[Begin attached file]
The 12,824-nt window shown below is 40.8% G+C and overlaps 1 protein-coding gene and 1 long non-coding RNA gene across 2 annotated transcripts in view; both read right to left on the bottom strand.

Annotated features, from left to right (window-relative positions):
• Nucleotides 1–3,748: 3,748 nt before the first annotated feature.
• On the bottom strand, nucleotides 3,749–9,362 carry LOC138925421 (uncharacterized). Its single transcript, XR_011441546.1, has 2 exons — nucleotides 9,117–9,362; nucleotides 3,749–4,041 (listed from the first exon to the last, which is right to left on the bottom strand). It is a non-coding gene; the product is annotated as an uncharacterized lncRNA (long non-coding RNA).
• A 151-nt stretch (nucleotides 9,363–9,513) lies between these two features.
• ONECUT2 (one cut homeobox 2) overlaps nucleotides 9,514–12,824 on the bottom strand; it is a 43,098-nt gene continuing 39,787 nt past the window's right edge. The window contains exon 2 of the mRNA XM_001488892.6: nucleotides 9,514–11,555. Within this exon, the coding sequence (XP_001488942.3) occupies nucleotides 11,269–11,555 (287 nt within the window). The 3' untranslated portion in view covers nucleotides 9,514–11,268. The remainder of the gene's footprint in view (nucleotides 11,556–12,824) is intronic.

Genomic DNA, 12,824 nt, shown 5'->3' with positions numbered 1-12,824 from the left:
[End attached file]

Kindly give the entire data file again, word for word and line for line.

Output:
The 12,824-nt window shown below is 40.8% G+C and overlaps 1 protein-coding gene and 1 long non-coding RNA gene across 2 annotated transcripts in view; both read right to left on the bottom strand.

Annotated features, from left to right (window-relative positions):
• Nucleotides 1–3,748: 3,748 nt before the first annotated feature.
• On the bottom strand, nucleotides 3,749–9,362 carry LOC138925421 (uncharacterized). Its single transcript, XR_011441546.1, has 2 exons — nucleotides 9,117–9,362; nucleotides 3,749–4,041 (listed from the first exon to the last, which is right to left on the bottom strand). It is a non-coding gene; the product is annotated as an uncharacterized lncRNA (long non-coding RNA).
• A 151-nt stretch (nucleotides 9,363–9,513) lies between these two features.
• ONECUT2 (one cut homeobox 2) overlaps nucleotides 9,514–12,824 on the bottom strand; it is a 43,098-nt gene continuing 39,787 nt past the window's right edge. The window contains exon 2 of the mRNA XM_001488892.6: nucleotides 9,514–11,555. Within this exon, the coding sequence (XP_001488942.3) occupies nucleotides 11,269–11,555 (287 nt within the window). The 3' untranslated portion in view covers nucleotides 9,514–11,268. The remainder of the gene's footprint in view (nucleotides 11,556–12,824) is intronic.

Genomic DNA, 12,824 nt, shown 5'->3' with positions numbered 1-12,824 from the left: